- Sam Bankman-Fried has been serving his house arrest at his parents’ home, located on Stanford’s campus.
- Students are joking about his presence and walking by the home to look for the FTX founder, the Washington Post reported.
- Some students have allegedly taken steps to make the ex-billionaire feel unwelcome through threats or egging.
The house arrest of disgraced FTX founder Sam Bankman-Fried has drawn significant attention from surrounding residents — namely Stanford students.
The fallen executive is currently out on a $250 million bond and awaiting trial at his parents’ home on Stanford’s campus, where they both work as law professors. According to the Washington Post, the house has become a bit of a spectacle, as students walk by in hopes of catching a glimpse of Bankman-Fried or use his presence as the punchline of jokes and inspiration for themed parties.
The Post spoke to several students about Bankman-Fried’s presence on campus, which has recently become littered with party fliers emblazoned with Bankman-Fried’s face. Some students have started equating his parents’ home with other notable landmarks on campus, biking or walking by the home on dates, according to the Post.
Others have allegedly turned to a variety of strategies to make Bankman-Fried feel unwelcome. Reports have emerged of the Stanford home being egged, according to the Post, and Bankman-Fried’s lawyers claimed in January that a car drove into the barricade surrounding the home.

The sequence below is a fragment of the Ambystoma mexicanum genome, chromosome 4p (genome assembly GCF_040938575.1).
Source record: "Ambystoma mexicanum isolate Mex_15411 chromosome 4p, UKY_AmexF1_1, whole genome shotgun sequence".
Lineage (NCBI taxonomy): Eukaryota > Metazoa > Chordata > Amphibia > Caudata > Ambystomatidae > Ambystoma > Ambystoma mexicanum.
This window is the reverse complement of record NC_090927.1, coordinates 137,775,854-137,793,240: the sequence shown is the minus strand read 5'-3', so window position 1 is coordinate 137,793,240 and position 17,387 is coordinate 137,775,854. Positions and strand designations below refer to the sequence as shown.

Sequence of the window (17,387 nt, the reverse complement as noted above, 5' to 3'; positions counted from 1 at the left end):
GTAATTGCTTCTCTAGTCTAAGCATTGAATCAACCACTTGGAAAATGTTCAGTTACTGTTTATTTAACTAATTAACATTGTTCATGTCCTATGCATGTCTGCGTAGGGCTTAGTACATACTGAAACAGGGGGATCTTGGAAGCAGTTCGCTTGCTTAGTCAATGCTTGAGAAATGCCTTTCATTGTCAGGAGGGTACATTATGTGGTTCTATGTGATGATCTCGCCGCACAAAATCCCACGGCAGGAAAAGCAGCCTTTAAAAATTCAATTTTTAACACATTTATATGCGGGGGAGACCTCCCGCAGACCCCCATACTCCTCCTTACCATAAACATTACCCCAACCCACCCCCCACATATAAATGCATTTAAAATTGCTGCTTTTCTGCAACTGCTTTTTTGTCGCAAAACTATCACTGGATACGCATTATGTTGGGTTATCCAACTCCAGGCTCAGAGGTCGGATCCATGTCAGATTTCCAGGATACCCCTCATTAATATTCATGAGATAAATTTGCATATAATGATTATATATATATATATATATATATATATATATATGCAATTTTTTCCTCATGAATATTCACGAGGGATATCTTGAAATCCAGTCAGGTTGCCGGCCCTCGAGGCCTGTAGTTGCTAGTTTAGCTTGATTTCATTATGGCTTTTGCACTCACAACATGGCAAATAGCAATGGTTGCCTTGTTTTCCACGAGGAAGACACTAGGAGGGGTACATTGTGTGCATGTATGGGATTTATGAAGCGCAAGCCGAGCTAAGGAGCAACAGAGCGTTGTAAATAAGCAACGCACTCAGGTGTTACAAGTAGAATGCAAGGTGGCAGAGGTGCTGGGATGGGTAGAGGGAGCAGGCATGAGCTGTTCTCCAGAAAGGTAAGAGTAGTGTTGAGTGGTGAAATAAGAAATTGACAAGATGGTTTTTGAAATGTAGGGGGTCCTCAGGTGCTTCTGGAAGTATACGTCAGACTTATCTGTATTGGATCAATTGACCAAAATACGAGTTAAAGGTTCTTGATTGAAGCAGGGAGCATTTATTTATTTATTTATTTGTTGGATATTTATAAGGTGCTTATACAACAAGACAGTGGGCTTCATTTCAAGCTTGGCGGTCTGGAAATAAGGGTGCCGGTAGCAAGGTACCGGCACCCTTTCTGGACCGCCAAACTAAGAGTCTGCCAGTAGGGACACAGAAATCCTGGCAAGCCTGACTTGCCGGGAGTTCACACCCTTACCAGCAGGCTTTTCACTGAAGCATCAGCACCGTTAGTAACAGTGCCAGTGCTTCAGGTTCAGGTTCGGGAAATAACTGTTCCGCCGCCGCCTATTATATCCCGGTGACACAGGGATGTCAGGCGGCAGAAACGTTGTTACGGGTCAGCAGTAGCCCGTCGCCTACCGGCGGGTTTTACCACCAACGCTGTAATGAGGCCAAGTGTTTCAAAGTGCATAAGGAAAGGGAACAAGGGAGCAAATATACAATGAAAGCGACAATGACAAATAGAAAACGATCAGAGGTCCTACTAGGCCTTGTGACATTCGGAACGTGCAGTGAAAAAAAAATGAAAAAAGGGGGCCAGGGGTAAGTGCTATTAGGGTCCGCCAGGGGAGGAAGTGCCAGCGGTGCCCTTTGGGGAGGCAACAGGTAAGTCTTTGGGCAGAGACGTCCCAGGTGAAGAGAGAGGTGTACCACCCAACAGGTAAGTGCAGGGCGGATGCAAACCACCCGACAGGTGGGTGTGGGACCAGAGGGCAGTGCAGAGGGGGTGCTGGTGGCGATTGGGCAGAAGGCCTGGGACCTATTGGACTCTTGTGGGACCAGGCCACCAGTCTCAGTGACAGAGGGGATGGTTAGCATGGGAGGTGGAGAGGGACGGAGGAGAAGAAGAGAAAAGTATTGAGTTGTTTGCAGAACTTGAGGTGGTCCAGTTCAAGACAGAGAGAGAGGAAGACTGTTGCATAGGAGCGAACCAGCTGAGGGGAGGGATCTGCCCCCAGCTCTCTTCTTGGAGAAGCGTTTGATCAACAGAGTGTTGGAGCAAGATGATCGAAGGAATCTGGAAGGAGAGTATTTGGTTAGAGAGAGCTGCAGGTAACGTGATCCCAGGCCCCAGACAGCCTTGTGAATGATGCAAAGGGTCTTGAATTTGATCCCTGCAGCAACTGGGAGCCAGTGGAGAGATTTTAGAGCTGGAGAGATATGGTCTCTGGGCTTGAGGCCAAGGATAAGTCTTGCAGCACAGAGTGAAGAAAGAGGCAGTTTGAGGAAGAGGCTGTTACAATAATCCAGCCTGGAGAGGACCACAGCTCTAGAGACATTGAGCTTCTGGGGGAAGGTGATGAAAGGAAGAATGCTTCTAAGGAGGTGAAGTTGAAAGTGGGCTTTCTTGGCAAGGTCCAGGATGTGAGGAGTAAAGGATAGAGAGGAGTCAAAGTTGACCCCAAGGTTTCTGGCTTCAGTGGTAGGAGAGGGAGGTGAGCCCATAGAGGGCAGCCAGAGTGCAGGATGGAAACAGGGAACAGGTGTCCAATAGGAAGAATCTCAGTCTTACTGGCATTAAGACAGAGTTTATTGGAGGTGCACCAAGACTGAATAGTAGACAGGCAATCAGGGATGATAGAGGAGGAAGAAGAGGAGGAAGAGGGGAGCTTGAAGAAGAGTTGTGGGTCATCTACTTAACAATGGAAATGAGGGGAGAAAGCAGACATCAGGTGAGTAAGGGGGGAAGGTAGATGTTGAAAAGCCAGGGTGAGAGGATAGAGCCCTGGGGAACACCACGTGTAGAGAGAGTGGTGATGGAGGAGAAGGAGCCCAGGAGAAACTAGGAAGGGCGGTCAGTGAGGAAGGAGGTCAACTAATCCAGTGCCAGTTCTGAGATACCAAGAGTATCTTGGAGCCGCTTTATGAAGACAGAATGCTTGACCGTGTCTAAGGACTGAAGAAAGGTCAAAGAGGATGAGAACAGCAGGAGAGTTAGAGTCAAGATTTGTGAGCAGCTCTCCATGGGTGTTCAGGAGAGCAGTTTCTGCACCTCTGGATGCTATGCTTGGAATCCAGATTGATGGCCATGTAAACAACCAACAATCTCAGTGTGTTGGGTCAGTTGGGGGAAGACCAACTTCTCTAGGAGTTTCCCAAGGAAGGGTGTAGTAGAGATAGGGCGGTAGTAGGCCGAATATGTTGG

One student who spoke to the Post claimed to have stolen a “PATH CLOSED” sign in January from the fence around the home. The student said he took it to a crypto networking event, and has had it in his closet ever since.
While some may see Bankman-Fried’s presence as an embarrassing situation for university, others told the Post that it isn’t as bad as other scandals associated with the school.
“We already had Elizabeth Holmes … we’ve already dug the grave,” Seraj Desai, a 24-year-old law student, told the Post. “If anything, if a white-collar criminal is found guilty, people will get more interested and … there’s a fascination in how they did it. Stanford has a very strong reputation that won’t be tainted, but it’ll trend on Twitter.”
Holmes, who dropped out of Stanford to start her company Theranos, was sentenced to 11 years in prison for fraud and other charges related to the failed medical technology company in November. She recently argued the start of her sentence should be delayed after she gave birth to her second child.
Bankman-Fried was released on bond late last year, and has had the conditions of his house arrest modified several times as prosecutors have alleged witness tampering and argued that the FTX founder should have his internet access severely limited.
Bankman-Fried’s lawyers have claimed that he and his parents have received repeated threats since the collapse of his cryptocurrency exchange and subsequent arrest last year.